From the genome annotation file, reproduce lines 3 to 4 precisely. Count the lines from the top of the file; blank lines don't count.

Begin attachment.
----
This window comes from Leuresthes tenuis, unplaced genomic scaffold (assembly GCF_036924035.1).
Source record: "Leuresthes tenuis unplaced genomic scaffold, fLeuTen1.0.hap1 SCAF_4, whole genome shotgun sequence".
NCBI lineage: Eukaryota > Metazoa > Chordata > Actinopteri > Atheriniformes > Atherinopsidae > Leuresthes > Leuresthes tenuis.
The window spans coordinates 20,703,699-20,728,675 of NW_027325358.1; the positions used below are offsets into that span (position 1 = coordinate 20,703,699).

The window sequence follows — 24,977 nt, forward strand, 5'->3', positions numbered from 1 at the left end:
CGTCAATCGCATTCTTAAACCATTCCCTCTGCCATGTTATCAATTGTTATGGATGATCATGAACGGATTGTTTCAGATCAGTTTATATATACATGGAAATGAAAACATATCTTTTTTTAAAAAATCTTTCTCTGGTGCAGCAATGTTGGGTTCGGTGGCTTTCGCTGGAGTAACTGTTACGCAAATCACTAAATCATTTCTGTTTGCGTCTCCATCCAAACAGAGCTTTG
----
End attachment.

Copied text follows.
NCBI lineage: Eukaryota > Metazoa > Chordata > Actinopteri > Atheriniformes > Atherinopsidae > Leuresthes > Leuresthes tenuis.
The window spans coordinates 20,703,699-20,728,675 of NW_027325358.1; the positions used below are offsets into that span (position 1 = coordinate 20,703,699).